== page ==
Ex-Minneapolis landlord Frenz found guilty of perjury

Stephen Frenz walks into the courtroom after a lunch break on Thursday.
Stephen Frenz walks into the courtroom after a lunch break on Thursday afternoon September 7, 2017
Maria Alejandra Cardona | MPR News

Updated: 3:25 p.m.

A former longtime Minneapolis landlord tied to one of the country's largest class-action housing-related lawsuits was found guilty Friday of perjury.

Court documents said Stephen Frenz made up phony tenants to make it seem that he had votes in his favor to try to stop the 2016 class-action suit. Leases were signed by former employees and inspection invoices were intended to make it look like the units were occupied. At one point, Frenz staged a vacant apartment to look like a family was living there.

Prosecutors charged him with perjury after Frenz allegedly denied in a sworn affidavit that he had falsified apartment leases and inspection invoices.

Tenants claimed Frenz and his former business partner Spiros Zorbalas did not keep their buildings safe, that the apartments were infested with mice and other pests, and that they had no heat and broken appliances.

Hennepin County Attorney Mike Freeman said his office rarely prosecutes perjury cases but that Frenz's offense was particularly serious.

"He lied to the court and he abused the system and he was hurting a lot of people, and he has hurt a lot of people,” Freeman said Friday. “That's one of the reasons we took the case and charged it. And that's one of the reasons we're so pleased that the jury saw it the way we did and found him guilty."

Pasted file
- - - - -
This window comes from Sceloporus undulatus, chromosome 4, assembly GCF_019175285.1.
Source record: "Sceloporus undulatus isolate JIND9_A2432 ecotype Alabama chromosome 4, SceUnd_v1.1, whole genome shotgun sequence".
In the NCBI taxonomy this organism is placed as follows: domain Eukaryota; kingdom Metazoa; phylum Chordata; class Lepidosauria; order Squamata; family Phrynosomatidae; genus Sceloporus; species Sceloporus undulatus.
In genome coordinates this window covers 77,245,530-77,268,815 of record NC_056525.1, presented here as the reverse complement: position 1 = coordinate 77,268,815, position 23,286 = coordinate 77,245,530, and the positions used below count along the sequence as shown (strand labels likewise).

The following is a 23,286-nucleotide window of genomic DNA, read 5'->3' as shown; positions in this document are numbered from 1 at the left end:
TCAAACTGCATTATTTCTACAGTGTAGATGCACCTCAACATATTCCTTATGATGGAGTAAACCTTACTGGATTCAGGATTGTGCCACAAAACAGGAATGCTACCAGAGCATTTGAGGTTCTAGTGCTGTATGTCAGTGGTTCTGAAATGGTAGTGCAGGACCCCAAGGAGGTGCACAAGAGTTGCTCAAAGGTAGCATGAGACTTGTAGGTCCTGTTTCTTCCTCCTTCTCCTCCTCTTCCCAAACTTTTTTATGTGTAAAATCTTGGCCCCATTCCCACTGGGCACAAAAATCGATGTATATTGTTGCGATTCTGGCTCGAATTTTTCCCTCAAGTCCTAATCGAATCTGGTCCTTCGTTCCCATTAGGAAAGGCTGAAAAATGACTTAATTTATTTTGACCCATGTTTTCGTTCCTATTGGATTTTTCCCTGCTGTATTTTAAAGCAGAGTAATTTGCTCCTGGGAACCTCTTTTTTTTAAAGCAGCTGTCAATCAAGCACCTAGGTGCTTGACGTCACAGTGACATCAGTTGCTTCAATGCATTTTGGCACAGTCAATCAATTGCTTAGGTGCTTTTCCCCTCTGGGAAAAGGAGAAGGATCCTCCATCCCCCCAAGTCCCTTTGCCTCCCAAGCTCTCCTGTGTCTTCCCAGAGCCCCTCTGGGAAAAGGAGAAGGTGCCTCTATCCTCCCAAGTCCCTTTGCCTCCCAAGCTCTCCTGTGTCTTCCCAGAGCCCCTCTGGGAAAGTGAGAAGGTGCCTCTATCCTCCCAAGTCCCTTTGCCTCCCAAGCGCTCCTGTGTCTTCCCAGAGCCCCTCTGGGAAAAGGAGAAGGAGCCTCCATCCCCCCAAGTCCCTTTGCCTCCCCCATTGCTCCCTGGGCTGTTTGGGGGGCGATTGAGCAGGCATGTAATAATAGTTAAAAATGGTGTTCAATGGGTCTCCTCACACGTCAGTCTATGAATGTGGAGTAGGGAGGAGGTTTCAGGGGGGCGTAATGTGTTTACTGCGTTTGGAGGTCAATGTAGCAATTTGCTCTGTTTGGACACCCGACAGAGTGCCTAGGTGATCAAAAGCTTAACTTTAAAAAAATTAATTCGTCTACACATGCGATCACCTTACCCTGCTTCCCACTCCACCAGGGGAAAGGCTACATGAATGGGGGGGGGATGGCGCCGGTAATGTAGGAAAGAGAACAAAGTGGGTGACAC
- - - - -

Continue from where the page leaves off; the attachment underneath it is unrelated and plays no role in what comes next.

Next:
Assistant Hennepin County Attorneys Diane Krenz and Susan Crumb said that in 30 years of prosecutions neither had prosecuted a perjury case. They said the sentence is presumed to be probation. Freeman said Frenz also faces a fine.

One of Frenz's attorneys said they will appeal the verdict.

Last year, Frenz and Zorbalas were ordered to pay $18.5 million to settle the class-action case.


Before you go...

MPR News is dedicated to bringing you clarity in coverage from our reporters across the state, stories that connect us, and conversations that provide perspectives when we need it most. We rely on your help to do this. Your donation has the power to keep MPR News strong and accessible to all during this crisis and beyond.